McKECHNIE v. NEW YORK CITY TRANSIT POLICE DEP'T OF THE NEW YORK CITY TRANSIT AUTH.


130 A.D.2d 466 (1987)

William McKechnie, as President of The Patrolmen's Benevolent Association, New York City Transit Police Department, et al., Respondents, v. New York City Transit Police Department of the New York City Transit Authority, Appellant. (Action No. 1.) William McKechnie, as President of The Patrolmen's Benevolent Association, New York City Transit Police Department, et al., Respondents, v. New York City Transit Police Department of the New York City Transit Authority, Appellant. (Action No. 2.)

Appellate Division of the Supreme Court of the State of New York, Second Department.

May 4, 1987


Ordered that the order dated November 22, 1985 is reversed, on the law, the preliminary injunction is vacated, the motion is denied, the cross motion is granted, and the complaint in action No. 1 is dismissed; and it is further,

Ordered that the appeal from the order dated April 9, 1986 is dismissed, as academic; and it is further,

Ordered that the order dated January 17, 1986 is reversed insofar as appealed from, on the law, the cross motion is granted, and the complaint in action No. 2 is dismissed; and it is further,

Ordered that the appeal from the decision dated February 21, 1986 is dismissed as academic, and as no appeal lies from a decision; and it is further,

Ordered that the defendant is awarded two bills of costs.

In two separate actions, the plaintiffs sought to enjoin the defendant New York City Transit Police Department of the New York City Transit Authority (hereinafter the Transit Authority) from deploying transit police officers at two of its facilities, District 20 at 74th Street and Roosevelt Avenue in Queens, and District 32 at Franklin Avenue in Brooklyn. Both facilities had been in use and operation since the mid-1960s and were closed temporarily by the Transit Authority in 1982 for renovations. Contending that dangerous conditions existed at both facilities which threatened the lives of transit police officers deployed there in violation of their statutory right to a safe workplace (see, Labor Law § 27-a), the plaintiffs sought to enjoin the use of the facilities "until the abatement of the dangerous, unsafe, unsanitary and detrimental conditions therein". The specific conditions cited by the plaintiffs ranged in severity from the lack of emergency exits to insufficient locker space.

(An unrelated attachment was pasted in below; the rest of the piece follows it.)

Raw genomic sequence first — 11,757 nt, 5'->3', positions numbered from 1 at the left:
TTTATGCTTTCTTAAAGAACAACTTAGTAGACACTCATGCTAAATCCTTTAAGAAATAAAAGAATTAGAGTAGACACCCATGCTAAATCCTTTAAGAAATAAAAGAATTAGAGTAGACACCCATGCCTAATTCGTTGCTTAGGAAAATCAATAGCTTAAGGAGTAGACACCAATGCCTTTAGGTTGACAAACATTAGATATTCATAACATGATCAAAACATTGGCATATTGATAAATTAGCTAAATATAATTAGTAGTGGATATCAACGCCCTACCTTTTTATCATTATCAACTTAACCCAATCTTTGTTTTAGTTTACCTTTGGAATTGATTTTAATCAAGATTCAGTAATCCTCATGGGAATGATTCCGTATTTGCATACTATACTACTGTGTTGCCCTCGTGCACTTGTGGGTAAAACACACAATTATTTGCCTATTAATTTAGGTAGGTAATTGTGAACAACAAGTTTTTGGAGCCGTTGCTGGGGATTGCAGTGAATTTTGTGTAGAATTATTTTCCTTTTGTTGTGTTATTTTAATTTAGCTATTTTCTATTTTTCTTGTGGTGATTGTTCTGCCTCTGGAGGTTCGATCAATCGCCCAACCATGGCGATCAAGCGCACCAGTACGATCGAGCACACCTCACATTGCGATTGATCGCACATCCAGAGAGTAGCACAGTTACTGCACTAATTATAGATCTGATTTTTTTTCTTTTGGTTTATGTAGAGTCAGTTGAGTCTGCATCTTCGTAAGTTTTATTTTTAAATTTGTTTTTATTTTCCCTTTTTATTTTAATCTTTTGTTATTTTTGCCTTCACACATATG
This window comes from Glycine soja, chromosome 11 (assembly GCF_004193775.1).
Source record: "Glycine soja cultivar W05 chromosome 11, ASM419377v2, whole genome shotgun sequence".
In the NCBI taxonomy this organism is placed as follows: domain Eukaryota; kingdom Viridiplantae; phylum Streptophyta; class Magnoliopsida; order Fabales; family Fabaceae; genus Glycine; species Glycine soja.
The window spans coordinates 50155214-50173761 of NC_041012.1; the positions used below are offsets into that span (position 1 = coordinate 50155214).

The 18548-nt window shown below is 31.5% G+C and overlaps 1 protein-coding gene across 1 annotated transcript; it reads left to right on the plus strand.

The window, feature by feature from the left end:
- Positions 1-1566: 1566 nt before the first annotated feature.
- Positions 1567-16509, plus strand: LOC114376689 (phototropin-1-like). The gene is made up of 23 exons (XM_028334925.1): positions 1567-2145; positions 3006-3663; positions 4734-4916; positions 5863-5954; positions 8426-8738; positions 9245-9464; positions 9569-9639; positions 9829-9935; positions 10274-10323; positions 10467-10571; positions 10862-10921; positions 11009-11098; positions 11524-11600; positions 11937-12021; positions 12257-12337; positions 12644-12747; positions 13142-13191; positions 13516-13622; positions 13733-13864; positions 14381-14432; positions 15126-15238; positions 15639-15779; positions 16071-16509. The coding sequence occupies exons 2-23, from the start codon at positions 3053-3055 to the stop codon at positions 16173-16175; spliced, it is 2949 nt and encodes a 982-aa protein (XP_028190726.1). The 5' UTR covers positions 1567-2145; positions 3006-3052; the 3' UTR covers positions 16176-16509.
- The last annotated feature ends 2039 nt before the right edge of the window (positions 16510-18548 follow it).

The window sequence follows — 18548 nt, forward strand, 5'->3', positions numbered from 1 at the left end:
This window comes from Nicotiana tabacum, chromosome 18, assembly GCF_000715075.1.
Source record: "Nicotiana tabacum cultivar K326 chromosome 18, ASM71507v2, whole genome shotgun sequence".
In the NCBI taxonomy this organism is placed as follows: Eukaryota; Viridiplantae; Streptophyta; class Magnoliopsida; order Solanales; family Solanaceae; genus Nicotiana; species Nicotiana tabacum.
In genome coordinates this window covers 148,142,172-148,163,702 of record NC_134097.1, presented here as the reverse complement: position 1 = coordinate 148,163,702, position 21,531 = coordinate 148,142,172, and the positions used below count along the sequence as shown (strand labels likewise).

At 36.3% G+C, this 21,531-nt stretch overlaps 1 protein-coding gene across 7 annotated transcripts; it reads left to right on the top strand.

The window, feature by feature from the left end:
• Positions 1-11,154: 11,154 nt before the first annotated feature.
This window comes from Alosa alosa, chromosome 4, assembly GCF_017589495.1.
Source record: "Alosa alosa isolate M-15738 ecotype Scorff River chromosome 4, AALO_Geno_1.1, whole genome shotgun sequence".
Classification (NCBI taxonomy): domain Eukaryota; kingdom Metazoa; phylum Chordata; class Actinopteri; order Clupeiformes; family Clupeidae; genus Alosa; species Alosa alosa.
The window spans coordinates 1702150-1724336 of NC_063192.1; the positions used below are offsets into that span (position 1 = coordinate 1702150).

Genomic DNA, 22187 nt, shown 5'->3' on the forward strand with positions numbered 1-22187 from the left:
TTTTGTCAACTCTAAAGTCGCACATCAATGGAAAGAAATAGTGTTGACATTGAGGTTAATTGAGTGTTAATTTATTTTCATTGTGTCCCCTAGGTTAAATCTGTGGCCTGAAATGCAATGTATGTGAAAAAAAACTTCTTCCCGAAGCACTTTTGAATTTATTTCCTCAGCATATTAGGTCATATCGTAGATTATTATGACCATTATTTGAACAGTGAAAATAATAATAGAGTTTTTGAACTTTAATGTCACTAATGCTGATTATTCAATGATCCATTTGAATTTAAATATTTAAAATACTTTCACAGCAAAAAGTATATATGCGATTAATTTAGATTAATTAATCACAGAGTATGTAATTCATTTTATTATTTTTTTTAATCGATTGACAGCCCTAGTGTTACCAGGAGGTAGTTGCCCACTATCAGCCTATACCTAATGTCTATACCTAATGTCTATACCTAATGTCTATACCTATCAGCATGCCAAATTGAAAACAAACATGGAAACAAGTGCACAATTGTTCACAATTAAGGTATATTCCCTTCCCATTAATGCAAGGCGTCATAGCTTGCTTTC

With regard to the District 32 facility, the plaintiffs' motion to enjoin its reopening was denied (Clemente, J.). However, after a hearing, the court (Miller, J.), granted a preliminary injunction prohibiting the reopening of the District 20 facility pending further safety modifications. In each matter, the defendant's motion to dismiss the action on the ground of nonjusticiability was denied. We find that injunctive relief was improperly granted and that these matters involve political questions beyond the scope of judicial review.

In Matter of New York State Inspection, Sec. & Law Enforcement Employees v Cuomo (64 N.Y.2d 233), a group of correctional employees sought to enjoin the Governor from closing the Long Island Correctional Facility because the closing of the facility would allegedly endanger correctional personnel and, therefore, violate the petitioners' statutory right to a safe workplace pursuant to Labor Law § 27-a. The Court of Appeals upheld the dismissal of the petition on the ground on nonjusticiability, holding that: "The statutory right to a safe workplace may not be enforced by means of a remedy at law which would require the judiciary to preempt the exercise of discretion by the executive branch of government" (Matter of New York State Inspection, Sec. & Law Enforcement Employees v Cuomo, supra, at 237).

The Transit Authority was created by the Legislature as a public benefit corporation to perform a governmental function by operating the transit system in New York City (see, Public Authorities Law §§ 1201, 1202). Like the Department of Correctional Services, it must establish priorities and allocate resources in order to perform its responsibilities, and such exercise of its judgment is generally not subject to judicial review (see, Jones v Beame, 45 N.Y.2d 402, 408). The relief sought by the plaintiffs herein would "embroil the judiciary in the management and operation" of the New York City Transit System, a task the courts are not suited to perform (see, Matter of New York State Inspection, Sec. & Law Enforcement Employees v Cuomo, supra, at 239; see also, Klostermann v Cuomo, 61 N.Y.2d 525, 535-536). Nor do we find from reviewing the record herein that the plaintiffs have demonstrated the existence of "extraordinary or emergency circumstances" which would arguably warrant judicial intervention (Matter of New York State Inspection, Sec. & Law Enforcement Employees v Cuomo, supra, at 240).

In view of our dismissal of these actions, it is unnecessary to address the parties' other contentions.


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